07 October 2013

What kind of job do you do?

Cornelia and I were thinking of the different types of workers and jobs, and we came up with this scheme:


As definitions, I think these may work...

Types of workers:
  • Bureaucrats just do the job they are told to do*
  • Professionals practice craft, to do their job as well as possible
  • Intellectuals look beyond their job, to see a larger significance, which can result in poor performance as well as breakthroughs
Types of jobs:
  • Academic jobs may not be relevant to everyday life
  • Public jobs are relevant to the society
  • Private jobs are relevant inside an organization
Does it look complete? Can you find yourself in there somewhere?  Can you see how you may move around the grid and -- if you do -- how residence in one section may affect your feelings and conduct in another section? That's what I was getting at with my proposal for bureaucratic term limits.

* OMG, you MUST read this essay "On the Phenomenon of Bullshit Jobs"! Excerpt:
But rather than allowing a massive reduction of working hours to free the world’s population to pursue their own projects, pleasures, visions, and ideas, we have seen the ballooning not even so much of the “service” sector as of the administrative sector, up to and including the creation of whole new industries like financial services or telemarketing, or the unprecedented expansion of sectors like corporate law, academic and health administration, human resources, and public relations. And these numbers do not even reflect on all those people whose job is to provide administrative, technical, or security support for these industries, or for that matter the whole host of ancillary industries (dog-washers, all-night pizza deliverymen) that only exist because everyone else is spending so much of their time working in all the other ones.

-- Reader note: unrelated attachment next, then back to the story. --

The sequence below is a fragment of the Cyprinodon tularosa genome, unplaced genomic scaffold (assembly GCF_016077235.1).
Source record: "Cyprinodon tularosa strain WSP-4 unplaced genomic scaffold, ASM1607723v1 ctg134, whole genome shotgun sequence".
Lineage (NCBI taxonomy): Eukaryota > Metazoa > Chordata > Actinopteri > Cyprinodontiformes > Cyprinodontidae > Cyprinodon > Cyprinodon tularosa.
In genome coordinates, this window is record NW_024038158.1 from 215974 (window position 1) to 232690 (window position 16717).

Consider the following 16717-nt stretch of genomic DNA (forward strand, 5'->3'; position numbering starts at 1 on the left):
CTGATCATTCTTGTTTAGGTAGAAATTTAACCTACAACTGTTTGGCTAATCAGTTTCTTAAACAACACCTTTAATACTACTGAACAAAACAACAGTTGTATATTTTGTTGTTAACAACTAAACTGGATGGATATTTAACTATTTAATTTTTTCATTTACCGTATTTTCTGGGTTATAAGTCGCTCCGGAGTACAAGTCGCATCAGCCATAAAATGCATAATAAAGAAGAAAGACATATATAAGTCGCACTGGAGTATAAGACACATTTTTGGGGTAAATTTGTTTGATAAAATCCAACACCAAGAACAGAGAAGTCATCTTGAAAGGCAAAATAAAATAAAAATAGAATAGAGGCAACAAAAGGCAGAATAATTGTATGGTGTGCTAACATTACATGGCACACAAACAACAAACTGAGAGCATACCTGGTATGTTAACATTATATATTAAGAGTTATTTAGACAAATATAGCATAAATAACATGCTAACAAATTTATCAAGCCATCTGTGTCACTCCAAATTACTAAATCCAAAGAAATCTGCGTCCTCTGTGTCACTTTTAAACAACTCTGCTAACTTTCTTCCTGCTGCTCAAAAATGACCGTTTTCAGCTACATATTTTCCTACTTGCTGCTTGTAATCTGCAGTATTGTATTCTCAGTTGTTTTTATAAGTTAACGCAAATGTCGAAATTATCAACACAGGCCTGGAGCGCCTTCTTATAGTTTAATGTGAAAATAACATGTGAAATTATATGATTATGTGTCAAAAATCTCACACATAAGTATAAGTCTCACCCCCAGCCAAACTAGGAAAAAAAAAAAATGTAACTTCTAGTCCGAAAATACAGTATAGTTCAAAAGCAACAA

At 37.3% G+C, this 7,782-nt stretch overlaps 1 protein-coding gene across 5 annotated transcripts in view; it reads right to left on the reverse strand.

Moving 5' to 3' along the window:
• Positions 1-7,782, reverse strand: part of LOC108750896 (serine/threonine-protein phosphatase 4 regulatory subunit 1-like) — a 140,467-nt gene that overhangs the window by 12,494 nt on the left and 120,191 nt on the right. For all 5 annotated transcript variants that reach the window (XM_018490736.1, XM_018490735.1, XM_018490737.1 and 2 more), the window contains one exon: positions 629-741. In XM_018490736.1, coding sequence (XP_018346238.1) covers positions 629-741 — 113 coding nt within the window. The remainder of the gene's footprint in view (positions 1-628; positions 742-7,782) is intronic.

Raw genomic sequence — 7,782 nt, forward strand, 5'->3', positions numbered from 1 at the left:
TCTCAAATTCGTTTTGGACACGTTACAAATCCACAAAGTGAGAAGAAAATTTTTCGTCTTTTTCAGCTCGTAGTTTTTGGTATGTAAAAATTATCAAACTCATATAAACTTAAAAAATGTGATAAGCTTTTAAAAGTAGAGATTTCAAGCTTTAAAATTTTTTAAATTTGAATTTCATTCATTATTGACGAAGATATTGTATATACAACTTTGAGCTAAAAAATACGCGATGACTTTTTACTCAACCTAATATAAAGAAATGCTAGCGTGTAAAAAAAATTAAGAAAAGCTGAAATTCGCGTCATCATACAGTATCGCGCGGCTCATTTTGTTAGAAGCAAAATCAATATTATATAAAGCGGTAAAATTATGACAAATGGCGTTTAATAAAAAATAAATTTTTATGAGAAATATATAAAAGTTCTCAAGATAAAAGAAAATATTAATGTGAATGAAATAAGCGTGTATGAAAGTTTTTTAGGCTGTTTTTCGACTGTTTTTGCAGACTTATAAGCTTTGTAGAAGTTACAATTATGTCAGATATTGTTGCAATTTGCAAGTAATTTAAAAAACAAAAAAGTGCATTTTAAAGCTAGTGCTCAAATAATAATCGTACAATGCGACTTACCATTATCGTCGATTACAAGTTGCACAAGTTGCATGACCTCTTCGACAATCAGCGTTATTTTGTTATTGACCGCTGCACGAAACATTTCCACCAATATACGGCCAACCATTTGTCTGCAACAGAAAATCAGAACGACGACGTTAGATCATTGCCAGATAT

These are what I propose to call “bullshit jobs.”

It’s as if someone were out there making up pointless jobs just for the sake of keeping us all working. And here, precisely, lies the mystery. In capitalism, this is precisely what is not supposed to happen.

5 comments:

mathilde said...

Looks fairly complete - but what about people who work on their own, and not inside an organization. I think I fit in the right hand bottom corner (can't decide between professional and intellectual - probably more the former), and my skills fit in a private company, but the way I work right now doesn't. I think.

David Zetland said...

@mathide -- good question. A one person organization can be the same. Most are private, but some are public. I am those, in a 25/75 ratio (gotta pay the bills :)

Anonymous said...

I, too, am self-employed. I do an after-school math enrichment program at an elementary school. I do keep track of paperwork (business insurance, taxes, permission forms) so I'm partly a bureaucrat. There is a craft to presentation and working with children. I have a big picture, which is to get kids to love math and see it as more than long division. So do I fit in all three on the bottom row? My work requires me to do a lot of research and learning and imagining to have interesting things to do with the kids. I'm not sure if that is on the chart, or maybe in many jobs.
By the way, elementary school kids love game theory (especially when cookies are involved).

Rich Mills

JP said...

Seems like you might add columns for craft, repetitive, and menial jobs.

David Zetland said...

@Jp -- I'd put craft under professional and menial/repetitive under bureaucratic